David IV the Builder (1073 – 24 January 1125)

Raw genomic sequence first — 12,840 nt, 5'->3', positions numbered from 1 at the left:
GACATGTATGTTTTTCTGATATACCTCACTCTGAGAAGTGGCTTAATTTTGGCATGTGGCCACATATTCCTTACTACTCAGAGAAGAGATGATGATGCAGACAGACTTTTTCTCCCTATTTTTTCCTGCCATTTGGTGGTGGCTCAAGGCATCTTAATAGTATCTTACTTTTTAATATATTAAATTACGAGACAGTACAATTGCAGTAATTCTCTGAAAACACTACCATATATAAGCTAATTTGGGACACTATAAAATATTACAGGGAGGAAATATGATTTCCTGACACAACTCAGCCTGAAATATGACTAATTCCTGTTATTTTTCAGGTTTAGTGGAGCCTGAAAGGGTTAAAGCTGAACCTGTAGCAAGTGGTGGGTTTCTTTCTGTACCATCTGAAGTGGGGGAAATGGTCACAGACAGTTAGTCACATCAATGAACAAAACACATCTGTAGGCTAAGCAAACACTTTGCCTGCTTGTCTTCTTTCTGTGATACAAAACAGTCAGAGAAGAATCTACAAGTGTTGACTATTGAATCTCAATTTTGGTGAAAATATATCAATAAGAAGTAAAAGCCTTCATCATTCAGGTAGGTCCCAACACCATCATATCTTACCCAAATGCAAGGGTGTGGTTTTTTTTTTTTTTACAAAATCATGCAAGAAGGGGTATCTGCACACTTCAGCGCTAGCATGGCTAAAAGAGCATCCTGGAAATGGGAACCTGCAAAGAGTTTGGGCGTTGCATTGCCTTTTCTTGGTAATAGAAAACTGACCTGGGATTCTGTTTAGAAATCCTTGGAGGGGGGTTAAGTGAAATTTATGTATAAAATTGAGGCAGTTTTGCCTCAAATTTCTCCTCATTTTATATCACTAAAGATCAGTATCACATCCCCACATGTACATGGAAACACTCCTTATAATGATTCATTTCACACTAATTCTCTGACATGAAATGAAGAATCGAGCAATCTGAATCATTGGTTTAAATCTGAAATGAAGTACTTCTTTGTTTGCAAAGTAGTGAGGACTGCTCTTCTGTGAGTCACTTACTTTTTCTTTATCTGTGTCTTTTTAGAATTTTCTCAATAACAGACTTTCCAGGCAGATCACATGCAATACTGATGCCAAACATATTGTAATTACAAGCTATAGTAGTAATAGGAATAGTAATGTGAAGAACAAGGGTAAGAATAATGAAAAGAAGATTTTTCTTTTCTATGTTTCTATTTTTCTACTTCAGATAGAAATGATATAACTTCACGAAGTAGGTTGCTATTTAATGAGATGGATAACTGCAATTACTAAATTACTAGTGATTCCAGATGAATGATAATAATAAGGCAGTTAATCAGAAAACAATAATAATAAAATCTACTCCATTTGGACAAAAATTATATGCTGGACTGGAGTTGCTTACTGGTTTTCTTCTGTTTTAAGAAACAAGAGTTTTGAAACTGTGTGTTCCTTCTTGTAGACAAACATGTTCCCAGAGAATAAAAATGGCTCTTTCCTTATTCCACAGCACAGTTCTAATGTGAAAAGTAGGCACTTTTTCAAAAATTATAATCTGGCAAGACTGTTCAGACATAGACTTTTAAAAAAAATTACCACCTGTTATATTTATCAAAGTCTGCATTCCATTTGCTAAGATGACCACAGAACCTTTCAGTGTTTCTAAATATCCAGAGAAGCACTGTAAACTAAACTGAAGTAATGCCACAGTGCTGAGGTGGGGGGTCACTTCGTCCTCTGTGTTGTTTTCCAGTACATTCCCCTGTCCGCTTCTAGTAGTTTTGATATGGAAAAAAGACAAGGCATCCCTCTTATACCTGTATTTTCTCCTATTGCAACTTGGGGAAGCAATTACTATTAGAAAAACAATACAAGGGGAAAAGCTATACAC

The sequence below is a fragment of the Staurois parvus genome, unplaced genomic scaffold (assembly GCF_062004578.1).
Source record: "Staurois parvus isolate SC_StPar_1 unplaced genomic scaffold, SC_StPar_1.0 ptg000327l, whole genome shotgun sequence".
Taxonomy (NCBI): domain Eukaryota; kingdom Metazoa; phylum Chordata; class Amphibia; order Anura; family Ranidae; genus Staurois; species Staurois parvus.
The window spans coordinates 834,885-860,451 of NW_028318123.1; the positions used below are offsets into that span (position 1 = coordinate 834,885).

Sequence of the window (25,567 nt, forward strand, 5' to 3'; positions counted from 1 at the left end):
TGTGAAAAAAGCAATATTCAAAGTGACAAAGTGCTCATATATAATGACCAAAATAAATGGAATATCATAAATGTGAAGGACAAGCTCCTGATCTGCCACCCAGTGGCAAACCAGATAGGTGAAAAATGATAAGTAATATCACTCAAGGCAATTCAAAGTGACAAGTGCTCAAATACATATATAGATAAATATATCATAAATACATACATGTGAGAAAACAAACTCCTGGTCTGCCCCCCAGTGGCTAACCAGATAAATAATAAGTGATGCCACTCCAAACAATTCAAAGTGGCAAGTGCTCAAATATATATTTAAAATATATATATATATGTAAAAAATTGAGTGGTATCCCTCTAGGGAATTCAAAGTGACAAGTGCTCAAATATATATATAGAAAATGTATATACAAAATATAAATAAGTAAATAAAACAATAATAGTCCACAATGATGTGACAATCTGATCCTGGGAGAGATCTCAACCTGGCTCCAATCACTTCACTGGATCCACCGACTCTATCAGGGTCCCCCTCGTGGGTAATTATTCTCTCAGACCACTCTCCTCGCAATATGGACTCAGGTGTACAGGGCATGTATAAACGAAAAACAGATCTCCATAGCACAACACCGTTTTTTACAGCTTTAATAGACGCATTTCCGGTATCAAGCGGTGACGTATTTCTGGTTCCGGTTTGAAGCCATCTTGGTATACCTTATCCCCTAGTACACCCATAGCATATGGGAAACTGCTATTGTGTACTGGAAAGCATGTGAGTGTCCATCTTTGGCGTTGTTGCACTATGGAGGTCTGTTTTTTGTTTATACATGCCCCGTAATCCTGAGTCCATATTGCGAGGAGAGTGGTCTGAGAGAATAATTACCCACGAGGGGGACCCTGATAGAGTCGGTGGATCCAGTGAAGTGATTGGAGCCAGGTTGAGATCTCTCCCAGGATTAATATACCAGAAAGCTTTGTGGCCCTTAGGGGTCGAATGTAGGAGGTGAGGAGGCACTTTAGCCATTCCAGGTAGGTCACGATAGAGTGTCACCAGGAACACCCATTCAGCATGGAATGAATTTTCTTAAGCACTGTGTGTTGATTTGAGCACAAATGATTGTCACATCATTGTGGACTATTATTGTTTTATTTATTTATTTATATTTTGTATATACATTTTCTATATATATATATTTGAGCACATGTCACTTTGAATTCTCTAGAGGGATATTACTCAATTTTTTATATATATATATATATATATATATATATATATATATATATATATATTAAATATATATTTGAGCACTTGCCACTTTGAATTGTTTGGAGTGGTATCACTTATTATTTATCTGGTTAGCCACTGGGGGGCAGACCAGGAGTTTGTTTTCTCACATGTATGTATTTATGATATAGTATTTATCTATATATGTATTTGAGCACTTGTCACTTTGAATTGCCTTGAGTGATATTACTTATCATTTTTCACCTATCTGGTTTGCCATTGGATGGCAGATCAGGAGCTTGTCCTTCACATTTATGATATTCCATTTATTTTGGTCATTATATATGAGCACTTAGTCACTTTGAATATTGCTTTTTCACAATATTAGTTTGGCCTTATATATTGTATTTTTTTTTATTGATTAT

The struggle against the Seljuk invaders in Georgia was led by the young King David IV of the Bagrationi royal family, who inherited the throne in 1089 at the age of 16 after the abdication of his father George II Bagrationi. Soon after coming to power, David created the regular army and peasant militia in order to be able to resist Seljuk colonization of his country. The First Crusade (1096-1099) and the Crusaders’ offensive against Seljuk Turks in Anatolia and Syria favored David’s successful campaigns in Georgia. By the end of 1099 David had stopped paying tribute to the Seljuks and had liberated most of the Georgian lands, with the exception of Tbilisi and Ereti. In 1103 he reorganized the Georgian Orthodox Church and closely linked it with the state by appointing as Catholicos (Arch-Bishop) a Crown Chancellor (Mtsihnobart Ukhutsesi) of Georgia. In 1103–1105 the Georgian army took over Ereti and made successful raids into still Seljuk-controlled Shirvan. Between 1110 and 1118 David took Lori, Samshvilde, Rustavi and other fortresses of lower Kartli and Tashiri, thus turning Tbilisi into an isolated Seljuk enclave.
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